V O L U M E 8 , D O C U M E N T 4 9 3 a 1 7
Vol. 8, 177a. From Paul Ehrenfest
Leyden, 1 January 1916
[Not selected for translation.]
Vol. 8, 493a. To Heinrich Zangger
[Berlin, after 26 March
1918][1]
My dear friend Zangger,
In greatest distress I gather from my Züricher Zeitung that you lost your beloved
little daughter Trudi after a very brief
illness.[2]
My heartfelt condolences to you
and your wife. It’s terrible how destiny treats the best of us. How much I regret, now
more than ever, having annoyed you
recently![3]
I’ll try with all my might to make
amends. I hope at least little Gina is well
again,[4]
so that you can regain your emo-
tional balance somewhat.
Politics has settled in my stomach and is grumbling there. The eye searches in
vain for something to look at with joy. I seek refuge in the objective, in articles and
proofs. Weyl wrote a brilliant book about the general theory of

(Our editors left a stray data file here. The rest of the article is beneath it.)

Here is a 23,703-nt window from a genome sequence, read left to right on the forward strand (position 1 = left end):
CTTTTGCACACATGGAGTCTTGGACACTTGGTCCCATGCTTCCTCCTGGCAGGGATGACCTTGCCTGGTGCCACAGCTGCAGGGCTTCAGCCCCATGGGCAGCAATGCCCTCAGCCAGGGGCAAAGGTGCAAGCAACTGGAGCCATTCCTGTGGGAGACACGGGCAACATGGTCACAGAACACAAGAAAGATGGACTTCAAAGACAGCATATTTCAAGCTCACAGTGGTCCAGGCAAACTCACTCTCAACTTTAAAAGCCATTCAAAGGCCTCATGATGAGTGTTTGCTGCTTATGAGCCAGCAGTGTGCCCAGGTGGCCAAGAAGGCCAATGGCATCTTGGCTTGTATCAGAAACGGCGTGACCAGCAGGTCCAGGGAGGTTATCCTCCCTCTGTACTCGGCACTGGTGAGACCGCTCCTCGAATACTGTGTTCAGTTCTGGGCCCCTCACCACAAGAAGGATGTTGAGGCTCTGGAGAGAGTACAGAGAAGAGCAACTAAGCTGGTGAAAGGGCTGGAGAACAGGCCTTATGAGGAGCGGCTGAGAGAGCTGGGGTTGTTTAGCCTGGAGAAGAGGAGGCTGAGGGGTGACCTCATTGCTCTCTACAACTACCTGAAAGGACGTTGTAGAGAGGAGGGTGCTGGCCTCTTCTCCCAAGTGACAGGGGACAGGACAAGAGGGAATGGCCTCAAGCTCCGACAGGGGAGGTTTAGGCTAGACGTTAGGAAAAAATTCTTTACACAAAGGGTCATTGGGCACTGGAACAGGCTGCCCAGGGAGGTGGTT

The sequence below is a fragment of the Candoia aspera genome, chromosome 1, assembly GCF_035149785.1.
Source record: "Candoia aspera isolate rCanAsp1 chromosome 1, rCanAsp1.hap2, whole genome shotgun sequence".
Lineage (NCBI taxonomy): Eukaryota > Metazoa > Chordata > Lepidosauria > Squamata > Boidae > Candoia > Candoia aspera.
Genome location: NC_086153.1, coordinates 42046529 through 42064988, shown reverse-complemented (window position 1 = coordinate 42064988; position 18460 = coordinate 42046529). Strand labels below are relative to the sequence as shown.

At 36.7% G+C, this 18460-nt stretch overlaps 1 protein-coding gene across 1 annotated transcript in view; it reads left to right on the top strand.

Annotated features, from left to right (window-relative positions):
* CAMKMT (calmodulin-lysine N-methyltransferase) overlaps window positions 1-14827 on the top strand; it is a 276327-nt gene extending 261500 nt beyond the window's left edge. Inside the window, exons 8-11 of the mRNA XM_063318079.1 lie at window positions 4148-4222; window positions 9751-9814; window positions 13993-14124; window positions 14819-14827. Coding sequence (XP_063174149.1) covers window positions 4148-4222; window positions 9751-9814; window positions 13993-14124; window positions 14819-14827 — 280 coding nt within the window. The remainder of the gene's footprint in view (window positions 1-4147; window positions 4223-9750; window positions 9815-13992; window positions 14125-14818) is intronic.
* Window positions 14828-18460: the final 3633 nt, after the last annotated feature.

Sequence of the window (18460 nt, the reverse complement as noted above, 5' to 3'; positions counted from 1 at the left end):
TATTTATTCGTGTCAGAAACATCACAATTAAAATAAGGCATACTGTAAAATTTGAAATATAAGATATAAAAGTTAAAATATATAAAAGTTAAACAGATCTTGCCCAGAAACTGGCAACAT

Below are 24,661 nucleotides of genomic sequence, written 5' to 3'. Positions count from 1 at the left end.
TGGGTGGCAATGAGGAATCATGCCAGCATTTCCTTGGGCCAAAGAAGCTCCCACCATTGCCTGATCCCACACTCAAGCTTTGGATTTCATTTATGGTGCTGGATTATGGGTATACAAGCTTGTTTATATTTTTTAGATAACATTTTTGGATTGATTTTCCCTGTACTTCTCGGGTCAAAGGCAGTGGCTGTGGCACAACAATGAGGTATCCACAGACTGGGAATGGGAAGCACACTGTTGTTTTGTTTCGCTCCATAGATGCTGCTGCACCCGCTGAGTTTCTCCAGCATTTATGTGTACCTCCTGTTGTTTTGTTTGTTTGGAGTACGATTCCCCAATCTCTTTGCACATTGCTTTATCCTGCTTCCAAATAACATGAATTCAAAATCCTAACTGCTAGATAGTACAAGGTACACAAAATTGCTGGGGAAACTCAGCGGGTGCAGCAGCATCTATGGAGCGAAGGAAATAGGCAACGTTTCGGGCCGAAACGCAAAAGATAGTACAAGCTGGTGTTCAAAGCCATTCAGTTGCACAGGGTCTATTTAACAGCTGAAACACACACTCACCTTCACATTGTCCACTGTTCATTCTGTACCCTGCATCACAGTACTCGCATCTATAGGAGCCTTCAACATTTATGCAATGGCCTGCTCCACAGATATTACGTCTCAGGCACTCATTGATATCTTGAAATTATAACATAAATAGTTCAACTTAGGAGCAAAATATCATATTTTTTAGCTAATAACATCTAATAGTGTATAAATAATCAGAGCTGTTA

relativity;[5]
his
departure from Zurich would be a great
loss,[6]
it seems to me. Albeit I did hear that
his lectures were virtually incomprehensible to the students. In any event, he is out-
standingly talented.
My wife and I now have a quite satisfactory relationship, despite my wanting to
divorce. I’m very satisfied that she, and as it seems,
Tete[7]
also are feeling reason-
ably well. There’s a lively exchange of letters between me and her; and now I
believe that it works best if I discuss all matters openly with her.
Dear Zangger! A person as valuable to others as you are should not abandon
himself to grief. All the Swiss are your brothers and your children; and you perhaps
do not even know with how much joy and sympathy many of those in your nearer
or farther surroundings look upon you and your work.
Fond greetings from your
Einstein.
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